Kansas University’s Bill Self, who was named the Associated Press Big 12 Coach of the Year on Monday — a day after the league coaches accorded him the same honor — insists he has his faults.
The man who has led KU, Illinois and Tulsa to 11 league championships in the last 13 years — his squads took second the other two years — reprimanded himself publicly Monday for perhaps not allowing his players to enjoy their successes as much as he should.
“One thing I’ve done a very poor job with my team is always talking about ‘next game,’’’ said Self, whose Jayhawks are 62-5 the last two seasons. “They (players) have become very robotic in thinking ‘next game,’ which is good in an NBA season, but in a college season, hey, this is a big deal to win a championship.
“We need to enjoy the wins more from this point forward,” added Self, whose Jayhawks wrapped up their seventh straight Big 12 title on Saturday at Missouri. On Monday it was revealed he drew 16 of 22 coach-of-the-year votes from individuals who regularly cover the Big 12. Texas A&M’s Mark Turgeon received three votes, Colorado’s Tad Boyle had two and Kansas State’s Frank Martin one.
“It’s something I have to stress to the guys. A lot of places we’d be cutting down nets and doing everything else when you win a conference championship. Here these guys think, ‘That’s what we’re supposed to do. We did our job,’ and they have done their job and done it very well, and they need to feel that from me more. I can do a better job of that,” Self said.
The Jayhawks obviously couldn’t cut down the nets in Mizzou Arena and didn’t want to celebrate after last Wednesday’s home win over Texas A&M, considering that just meant KU had claimed a share of the 2010-11 crown.
“You’ve got to be able to blow off steam,” Self said. “Baseball players, after a guy pitches a no-no, everybody runs out and jumps on him (pitcher). We haven’t had any of that. Football teams that have huge wins ... we haven’t had any of that stuff because there’s always the next game.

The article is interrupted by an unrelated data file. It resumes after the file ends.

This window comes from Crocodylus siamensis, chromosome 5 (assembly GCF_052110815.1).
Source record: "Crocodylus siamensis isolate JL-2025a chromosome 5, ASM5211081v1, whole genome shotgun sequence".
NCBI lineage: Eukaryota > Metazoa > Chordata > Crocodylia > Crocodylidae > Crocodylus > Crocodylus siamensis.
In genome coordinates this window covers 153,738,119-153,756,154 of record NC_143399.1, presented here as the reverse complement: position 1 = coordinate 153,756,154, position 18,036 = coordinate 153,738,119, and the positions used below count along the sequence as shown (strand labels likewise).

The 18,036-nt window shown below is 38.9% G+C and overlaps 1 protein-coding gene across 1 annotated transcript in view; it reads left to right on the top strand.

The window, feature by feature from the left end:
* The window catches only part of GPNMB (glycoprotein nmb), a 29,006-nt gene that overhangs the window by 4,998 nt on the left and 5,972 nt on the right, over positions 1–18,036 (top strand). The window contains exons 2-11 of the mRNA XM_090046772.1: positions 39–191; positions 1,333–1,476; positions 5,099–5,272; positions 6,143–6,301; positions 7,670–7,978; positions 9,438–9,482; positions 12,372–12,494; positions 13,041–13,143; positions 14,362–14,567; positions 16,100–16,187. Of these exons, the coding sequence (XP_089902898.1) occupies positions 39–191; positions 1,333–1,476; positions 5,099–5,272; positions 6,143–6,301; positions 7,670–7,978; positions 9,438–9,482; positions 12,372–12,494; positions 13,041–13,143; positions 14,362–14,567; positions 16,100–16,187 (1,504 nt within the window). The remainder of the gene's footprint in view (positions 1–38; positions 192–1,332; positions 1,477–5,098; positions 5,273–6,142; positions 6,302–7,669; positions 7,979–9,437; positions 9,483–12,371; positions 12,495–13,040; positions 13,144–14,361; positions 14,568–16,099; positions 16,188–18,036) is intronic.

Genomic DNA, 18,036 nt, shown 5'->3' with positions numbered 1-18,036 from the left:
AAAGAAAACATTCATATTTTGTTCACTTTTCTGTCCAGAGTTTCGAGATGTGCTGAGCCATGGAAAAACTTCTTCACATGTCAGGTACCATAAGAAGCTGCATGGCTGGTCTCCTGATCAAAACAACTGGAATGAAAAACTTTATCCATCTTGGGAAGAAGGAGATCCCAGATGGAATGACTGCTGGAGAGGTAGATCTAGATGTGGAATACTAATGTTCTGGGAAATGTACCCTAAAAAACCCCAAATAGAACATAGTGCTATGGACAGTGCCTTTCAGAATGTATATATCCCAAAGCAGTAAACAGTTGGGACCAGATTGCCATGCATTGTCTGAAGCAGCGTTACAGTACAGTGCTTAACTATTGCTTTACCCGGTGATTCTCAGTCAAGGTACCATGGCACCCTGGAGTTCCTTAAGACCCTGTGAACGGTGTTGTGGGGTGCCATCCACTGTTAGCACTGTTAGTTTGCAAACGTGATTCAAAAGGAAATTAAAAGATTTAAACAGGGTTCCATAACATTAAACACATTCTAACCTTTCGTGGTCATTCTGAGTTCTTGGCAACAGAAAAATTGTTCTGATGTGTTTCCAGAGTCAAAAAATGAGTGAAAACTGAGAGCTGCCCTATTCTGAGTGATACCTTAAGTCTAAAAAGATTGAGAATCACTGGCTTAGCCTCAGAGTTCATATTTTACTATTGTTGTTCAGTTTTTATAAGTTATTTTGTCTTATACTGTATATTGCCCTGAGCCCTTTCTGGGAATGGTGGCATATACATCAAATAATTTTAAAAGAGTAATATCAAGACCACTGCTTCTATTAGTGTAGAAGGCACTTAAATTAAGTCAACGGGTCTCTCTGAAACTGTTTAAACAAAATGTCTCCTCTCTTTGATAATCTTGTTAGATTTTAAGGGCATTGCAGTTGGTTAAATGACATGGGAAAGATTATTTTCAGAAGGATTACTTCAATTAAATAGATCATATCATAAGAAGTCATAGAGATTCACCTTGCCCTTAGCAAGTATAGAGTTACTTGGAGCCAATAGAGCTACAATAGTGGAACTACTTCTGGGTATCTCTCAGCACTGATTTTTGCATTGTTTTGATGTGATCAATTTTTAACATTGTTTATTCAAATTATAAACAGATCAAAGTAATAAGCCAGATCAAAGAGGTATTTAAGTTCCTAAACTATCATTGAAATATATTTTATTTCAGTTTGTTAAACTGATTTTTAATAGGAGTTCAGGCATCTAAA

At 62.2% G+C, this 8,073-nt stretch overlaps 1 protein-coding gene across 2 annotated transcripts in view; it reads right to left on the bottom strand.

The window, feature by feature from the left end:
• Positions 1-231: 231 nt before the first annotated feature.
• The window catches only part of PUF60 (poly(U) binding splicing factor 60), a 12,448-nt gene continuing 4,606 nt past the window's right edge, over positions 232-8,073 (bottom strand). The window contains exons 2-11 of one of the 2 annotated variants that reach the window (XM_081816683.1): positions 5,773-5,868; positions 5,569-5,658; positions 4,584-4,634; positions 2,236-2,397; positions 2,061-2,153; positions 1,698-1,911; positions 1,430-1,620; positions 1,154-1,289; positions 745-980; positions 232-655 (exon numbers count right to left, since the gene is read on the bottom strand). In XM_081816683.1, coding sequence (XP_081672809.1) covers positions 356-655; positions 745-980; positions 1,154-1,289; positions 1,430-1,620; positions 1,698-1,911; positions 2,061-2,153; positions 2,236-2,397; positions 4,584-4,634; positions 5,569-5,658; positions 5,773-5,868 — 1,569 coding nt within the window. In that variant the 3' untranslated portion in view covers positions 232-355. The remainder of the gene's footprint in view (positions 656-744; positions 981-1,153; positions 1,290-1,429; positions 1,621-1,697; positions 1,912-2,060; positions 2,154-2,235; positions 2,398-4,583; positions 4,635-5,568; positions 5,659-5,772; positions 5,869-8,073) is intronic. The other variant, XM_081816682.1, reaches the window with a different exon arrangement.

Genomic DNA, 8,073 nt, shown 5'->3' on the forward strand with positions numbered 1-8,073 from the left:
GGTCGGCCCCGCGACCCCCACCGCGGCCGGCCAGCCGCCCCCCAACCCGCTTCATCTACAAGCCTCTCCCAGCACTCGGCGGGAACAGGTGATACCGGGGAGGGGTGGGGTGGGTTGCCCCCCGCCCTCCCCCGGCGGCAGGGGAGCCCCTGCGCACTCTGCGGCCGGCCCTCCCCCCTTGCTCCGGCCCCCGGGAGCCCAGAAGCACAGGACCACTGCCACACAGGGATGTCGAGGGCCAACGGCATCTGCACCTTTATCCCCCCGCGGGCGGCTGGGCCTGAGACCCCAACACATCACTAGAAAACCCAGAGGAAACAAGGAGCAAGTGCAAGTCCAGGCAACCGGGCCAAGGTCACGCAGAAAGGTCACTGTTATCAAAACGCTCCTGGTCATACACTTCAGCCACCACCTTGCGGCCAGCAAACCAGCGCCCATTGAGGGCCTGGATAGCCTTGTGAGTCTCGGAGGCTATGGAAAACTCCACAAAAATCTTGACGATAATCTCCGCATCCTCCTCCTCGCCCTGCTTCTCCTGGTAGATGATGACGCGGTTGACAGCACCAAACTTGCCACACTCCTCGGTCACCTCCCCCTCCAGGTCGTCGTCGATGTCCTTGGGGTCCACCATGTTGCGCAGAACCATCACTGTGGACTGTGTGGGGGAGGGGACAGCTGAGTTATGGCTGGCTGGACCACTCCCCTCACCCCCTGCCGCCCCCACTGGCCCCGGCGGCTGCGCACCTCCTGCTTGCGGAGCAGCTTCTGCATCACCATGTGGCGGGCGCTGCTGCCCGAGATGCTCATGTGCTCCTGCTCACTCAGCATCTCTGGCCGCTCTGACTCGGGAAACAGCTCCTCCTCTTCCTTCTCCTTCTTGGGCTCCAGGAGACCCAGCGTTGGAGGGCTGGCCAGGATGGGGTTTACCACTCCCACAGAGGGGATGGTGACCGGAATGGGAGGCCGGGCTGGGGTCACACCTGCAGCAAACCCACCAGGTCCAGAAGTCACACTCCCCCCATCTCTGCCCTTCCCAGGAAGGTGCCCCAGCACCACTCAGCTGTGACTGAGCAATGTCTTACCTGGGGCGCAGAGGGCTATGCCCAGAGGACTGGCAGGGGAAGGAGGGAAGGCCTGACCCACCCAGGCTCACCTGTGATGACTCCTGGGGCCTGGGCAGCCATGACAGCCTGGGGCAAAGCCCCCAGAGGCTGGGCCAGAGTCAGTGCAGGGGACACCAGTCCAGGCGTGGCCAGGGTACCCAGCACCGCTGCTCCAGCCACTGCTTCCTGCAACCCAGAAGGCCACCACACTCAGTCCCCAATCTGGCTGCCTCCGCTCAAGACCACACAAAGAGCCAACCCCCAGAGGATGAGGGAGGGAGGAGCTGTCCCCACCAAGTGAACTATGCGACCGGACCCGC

“I know in other sports you have the next game, too, but it’s not two days later. I need to do a better job of showing them how much I appreciate their efforts because their efforts have been unbelievable, absolutely remarkable. The last few years, these guys have done some things in my wildest dreams I would never thought they could accomplish from a winning standpoint.
“When you start adding up championship opportunities in our league and how many these guys have won, it’s staggering. Not to celebrate that as much as we do, I think is doing those players a disservice. We have to do a better job of that,” he noted.
Self, who expressed regret he didn’t let his players cut down the nets at Sprint Center last year after winning the Big 12 tournament — “I didn’t let ’em cause we had bigger fish to fry” — will feel better upon being reminded he actually did let the players celebrate that day.
“We did. He’s getting old, man. He forgets. He’s getting old,” junior Marcus Morris joked, remembering the net-snipping ceremony after a title win over Kansas State.
Senior Tyrel Reed said the players have celebrated “in their own ways. Since I’ve been here, we’ve won four regular-season championships. It’s an amazing feat. Down at the core, we know how big a deal it is. We may not celebrate in public, cutting down nets, but we still celebrate.”
Self did make sure to congratulate his team at practice Monday. Some of the Big 12 coaches, in turn, congratulated Self on a job well done.
“It’s pretty amazing,” Texas A&M coach Mark Turgeon told the AP. “Bill’s done a great job. I’ve been here four years, and it seems like every time we play them they’re ranked either No. 1 or No. 2 in the country. They have a toughness, and they win road games other teams can’t win.”
Noted KSU’s Martin: “For Kansas to do what they’ve done, seven consecutive years, is remarkable. It’s a credit to Bill Self. It’s a credit to his assistants, to their recruiting, their consistency in handling young men, making them perform, and getting people to coexist and put their egos aside and play and compete. That’s hard to do one year. But to do it seven years in a row is just amazing.”
Self has won the AP honor in three of his eight seasons at KU.
“I appreciate that people recognize the success we’ve had, and this is going to sound like coach-speak, but it really is the players who win championships,” Self said.